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Skyline of Jerusalem. Courtesy | Car­oline Hen­nekes

I was naive to think I would feel a con­nection to Jesus Christ during my 10-day tour of Israel.

I fell into the trap that almost every Christian falls into when vis­iting the Holy Land: believing you will have a spir­itual encounter when pre­sented with the birth­place of Christ.

Instead, what I felt at first was a dis­tance from the figure central to my faith.

When I jour­neyed with 43 other Hillsdale stu­dents this past winter break on the Pas­sages Israel tour, I saw various bib­lical sites and learned the complex history and culture of the times in which Jesus lived. 

And to my sur­prise, with each expe­rience and passing day learning of the Jesus from Nazareth, Beth­lehem, Galilee, and Jerusalem, I found that Jesus became increas­ingly distant from me. I felt I did not know him. 

Walking the streets of Jerusalem, expe­ri­encing Shabbat with a Jewish family who kindly let college stu­dents into their home, watching observant Jews pray at the Western Wall near the Temple Mount, exploring the ruins of a first-century syn­a­gogue in Magdala near the Sea of Galilee, and even seeing Hasidic Jews pray with their phy­lac­teries in the early hours of the morning on our flight to Israel, I rec­og­nized a rich culture I knew little about. 

Coupled with these expe­ri­ences, our tour guide, Adrian, brought out the context and sig­nif­i­cance that various Gospel stories meant to a first century Jewish audience. As I learned how central Jesus’ Judaism was to his identity, I again realized how little I knew of it.

I was con­victed that my knowledge of Jesus the man was limited, and for that I felt ashamed, doubting the strength of my faith. 

But then I had a dif­ferent kind of spir­itual encounter — a con­viction about the sacredness and holiness of the land I was exploring. I realized the land of Israel truly is a holy place. 

Toward the beginning of the trip, I started med­i­tating on Deuteronomy 11, where God out­lines to the Israelites his love for the land he will give them, as well as the blessings he will reap upon said land if they are obe­dient. Verses 11 and 12 read: “But the land which you cross over to possess is a land of hills and valleys, which drinks water from heaven, a land for which the Lord your God cares; the eyes of the Lord your God are always upon it, from the beginning of the year to the very end of the year.” 

I read that God loves the land of Israel and his eyes are con­tin­ually upon it.

I then asked God to show me why this land was so special.

I first con­sidered the topog­raphy. 

In Deuteronomy 11, if the Israelites follow God and serve him, he will bestow the land with rain; if not, he will close up “the heavens.”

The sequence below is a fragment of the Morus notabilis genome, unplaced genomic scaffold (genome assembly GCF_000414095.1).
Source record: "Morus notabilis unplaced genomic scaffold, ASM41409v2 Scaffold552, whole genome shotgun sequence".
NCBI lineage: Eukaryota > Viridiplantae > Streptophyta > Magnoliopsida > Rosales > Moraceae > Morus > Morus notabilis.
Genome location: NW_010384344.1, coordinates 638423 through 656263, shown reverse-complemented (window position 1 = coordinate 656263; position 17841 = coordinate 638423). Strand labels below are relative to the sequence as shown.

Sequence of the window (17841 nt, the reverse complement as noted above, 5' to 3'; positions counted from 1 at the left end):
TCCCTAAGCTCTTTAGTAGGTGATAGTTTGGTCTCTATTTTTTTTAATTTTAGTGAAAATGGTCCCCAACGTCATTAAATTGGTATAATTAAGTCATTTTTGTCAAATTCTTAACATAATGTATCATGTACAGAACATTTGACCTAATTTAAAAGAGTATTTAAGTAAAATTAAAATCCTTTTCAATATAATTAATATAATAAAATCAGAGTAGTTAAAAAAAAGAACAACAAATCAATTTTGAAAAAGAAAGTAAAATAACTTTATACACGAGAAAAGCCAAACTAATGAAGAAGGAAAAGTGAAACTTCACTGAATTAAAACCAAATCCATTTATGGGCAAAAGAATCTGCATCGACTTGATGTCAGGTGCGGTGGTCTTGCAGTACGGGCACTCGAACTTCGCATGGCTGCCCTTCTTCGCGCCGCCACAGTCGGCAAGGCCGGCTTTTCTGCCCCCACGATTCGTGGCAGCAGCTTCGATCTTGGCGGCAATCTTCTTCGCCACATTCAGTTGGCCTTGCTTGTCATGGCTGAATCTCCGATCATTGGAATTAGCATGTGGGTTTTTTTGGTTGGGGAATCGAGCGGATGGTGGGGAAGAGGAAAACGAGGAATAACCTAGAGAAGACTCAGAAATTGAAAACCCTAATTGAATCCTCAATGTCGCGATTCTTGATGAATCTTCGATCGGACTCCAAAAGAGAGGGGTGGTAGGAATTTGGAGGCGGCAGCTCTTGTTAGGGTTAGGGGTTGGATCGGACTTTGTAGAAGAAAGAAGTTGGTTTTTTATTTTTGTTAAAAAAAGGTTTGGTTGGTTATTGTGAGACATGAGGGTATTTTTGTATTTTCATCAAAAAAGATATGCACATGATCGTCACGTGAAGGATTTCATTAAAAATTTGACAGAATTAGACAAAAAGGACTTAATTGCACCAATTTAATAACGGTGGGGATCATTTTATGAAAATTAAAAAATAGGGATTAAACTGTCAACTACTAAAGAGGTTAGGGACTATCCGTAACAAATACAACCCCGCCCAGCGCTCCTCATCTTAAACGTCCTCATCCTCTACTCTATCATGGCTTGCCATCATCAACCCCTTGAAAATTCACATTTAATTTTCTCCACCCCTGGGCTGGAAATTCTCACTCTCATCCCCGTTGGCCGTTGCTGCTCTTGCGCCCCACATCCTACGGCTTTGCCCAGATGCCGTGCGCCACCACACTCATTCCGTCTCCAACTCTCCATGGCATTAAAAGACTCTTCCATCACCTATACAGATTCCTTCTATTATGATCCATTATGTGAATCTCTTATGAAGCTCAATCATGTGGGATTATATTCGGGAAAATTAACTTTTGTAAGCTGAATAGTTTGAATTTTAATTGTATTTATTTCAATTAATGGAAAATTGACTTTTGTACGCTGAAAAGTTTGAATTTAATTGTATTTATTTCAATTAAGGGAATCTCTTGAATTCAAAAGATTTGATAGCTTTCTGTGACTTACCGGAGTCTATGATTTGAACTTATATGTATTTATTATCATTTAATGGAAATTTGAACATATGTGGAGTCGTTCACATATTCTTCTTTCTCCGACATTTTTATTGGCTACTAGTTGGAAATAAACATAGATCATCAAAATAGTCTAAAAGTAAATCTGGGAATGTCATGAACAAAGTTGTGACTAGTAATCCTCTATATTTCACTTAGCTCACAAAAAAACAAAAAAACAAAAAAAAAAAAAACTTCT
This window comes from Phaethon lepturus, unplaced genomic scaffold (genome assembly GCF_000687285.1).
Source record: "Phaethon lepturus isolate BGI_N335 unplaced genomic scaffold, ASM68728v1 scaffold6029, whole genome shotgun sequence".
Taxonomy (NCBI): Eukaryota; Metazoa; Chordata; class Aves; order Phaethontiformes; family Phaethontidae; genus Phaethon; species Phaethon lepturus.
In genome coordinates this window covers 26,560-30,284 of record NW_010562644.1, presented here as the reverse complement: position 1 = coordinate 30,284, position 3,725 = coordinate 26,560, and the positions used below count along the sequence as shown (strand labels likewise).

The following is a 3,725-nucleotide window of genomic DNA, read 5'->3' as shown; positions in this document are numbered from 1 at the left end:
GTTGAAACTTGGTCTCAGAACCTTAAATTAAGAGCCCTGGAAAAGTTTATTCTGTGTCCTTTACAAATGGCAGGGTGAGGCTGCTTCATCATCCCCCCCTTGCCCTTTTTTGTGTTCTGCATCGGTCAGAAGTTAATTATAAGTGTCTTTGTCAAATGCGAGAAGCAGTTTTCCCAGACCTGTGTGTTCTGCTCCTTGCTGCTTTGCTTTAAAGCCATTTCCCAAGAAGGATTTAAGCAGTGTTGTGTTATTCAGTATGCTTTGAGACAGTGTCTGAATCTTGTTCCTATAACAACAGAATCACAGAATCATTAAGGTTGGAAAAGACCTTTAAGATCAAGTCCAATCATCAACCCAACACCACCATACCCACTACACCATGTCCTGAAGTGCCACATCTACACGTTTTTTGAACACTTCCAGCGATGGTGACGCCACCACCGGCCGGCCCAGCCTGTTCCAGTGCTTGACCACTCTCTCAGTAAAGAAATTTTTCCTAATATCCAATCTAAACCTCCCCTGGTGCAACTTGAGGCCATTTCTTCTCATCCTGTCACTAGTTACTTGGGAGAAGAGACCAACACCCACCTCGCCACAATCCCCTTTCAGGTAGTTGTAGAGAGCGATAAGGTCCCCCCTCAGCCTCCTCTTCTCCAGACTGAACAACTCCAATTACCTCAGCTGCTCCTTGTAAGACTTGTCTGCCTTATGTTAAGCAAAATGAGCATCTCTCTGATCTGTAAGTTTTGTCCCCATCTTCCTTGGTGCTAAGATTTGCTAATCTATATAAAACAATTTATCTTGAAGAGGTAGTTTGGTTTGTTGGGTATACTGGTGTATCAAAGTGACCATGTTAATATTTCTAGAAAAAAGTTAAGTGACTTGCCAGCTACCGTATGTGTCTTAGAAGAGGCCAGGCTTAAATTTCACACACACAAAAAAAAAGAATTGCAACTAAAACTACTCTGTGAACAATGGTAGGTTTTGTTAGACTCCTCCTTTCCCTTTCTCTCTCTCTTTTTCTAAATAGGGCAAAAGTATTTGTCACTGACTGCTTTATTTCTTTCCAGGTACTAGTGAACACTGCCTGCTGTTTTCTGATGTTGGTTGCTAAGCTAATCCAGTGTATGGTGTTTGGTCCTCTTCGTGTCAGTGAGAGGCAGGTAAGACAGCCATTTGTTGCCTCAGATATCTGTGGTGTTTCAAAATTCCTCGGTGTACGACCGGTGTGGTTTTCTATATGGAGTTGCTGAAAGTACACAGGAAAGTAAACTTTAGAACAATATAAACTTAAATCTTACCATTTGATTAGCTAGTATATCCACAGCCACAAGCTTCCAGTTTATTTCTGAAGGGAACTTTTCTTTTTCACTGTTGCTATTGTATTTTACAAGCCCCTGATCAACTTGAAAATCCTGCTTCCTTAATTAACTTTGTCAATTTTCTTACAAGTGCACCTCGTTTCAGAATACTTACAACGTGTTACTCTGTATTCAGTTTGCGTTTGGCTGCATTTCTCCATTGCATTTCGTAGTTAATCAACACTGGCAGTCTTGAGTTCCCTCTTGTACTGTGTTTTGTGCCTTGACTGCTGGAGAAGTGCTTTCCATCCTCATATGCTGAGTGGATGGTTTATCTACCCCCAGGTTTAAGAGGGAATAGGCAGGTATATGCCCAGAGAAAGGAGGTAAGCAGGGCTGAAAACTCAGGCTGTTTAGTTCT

The natural topog­raphy of the land — a land of moun­tains and valleys — means that the land is dependent on rain to be fertile. Therefore, what makes this land unique is that its inhab­i­tants are utterly reliant on rain for their sur­vival and pros­perity. By living in this special land, as com­pared to Egypt, the Israelites had to rely on God to give rain and sustain life.

The land requires obe­dience and faith. 

I then con­sidered the love Israel’s current and former inhab­i­tants have for this land. 

When we visited a moshav — a coop­er­ative agri­cul­tural com­munity — at Netiv HaAsara, a town just outside Gaza, our guide Barack spoke of the danger he and his family face every day as res­i­dents. 

In the past year alone, Barack’s set­tlement has faced a barrage of 10 – 12 rounds of mis­siles from Gaza — one round equaling one missile per minute for as long as 24 hours. Res­i­dents only have about eight seconds to find a bomb shelter, which is why Barack’s children sleep in one. 

After all the vio­lence and psy­cho­logical terror, the people of Netiv HaAsara still do not leave the land. Despite this vio­lence, I saw a vibrant, growing com­munity on a beau­tiful piece of land over­looking Gaza. 

These people, under con­stant exis­tential threat, feel tied to this land and do not wish to leave. They regard the land as sacred, and, for that reason, they will not give it up. 

But not only Jews have a claim to the land. Pales­tinians, who occupied it 70 years prior, also claim it as their own. 

When I heard from a Pales­tinian Christian and Muslim refugee from the West Bank, they made clear that they felt a tie to Israel, which they con­sider their proper home. Like the Jews, they view the land as sacred. For both Chris­tians and Muslims, Israel is of tremendous impor­tance to their faith. 

And so, just like ancient and modern-day inhab­i­tants, I was con­victed of the sacredness of the land I was vis­iting. This was the spir­itual rev­e­lation I least expected.

Although I did not feel closer to Jesus, I expe­ri­enced a great rev­erence and awe for the land itself. I realized that the land I walked —  where Jesus walked — was holy ground, and in that alone my faith grew.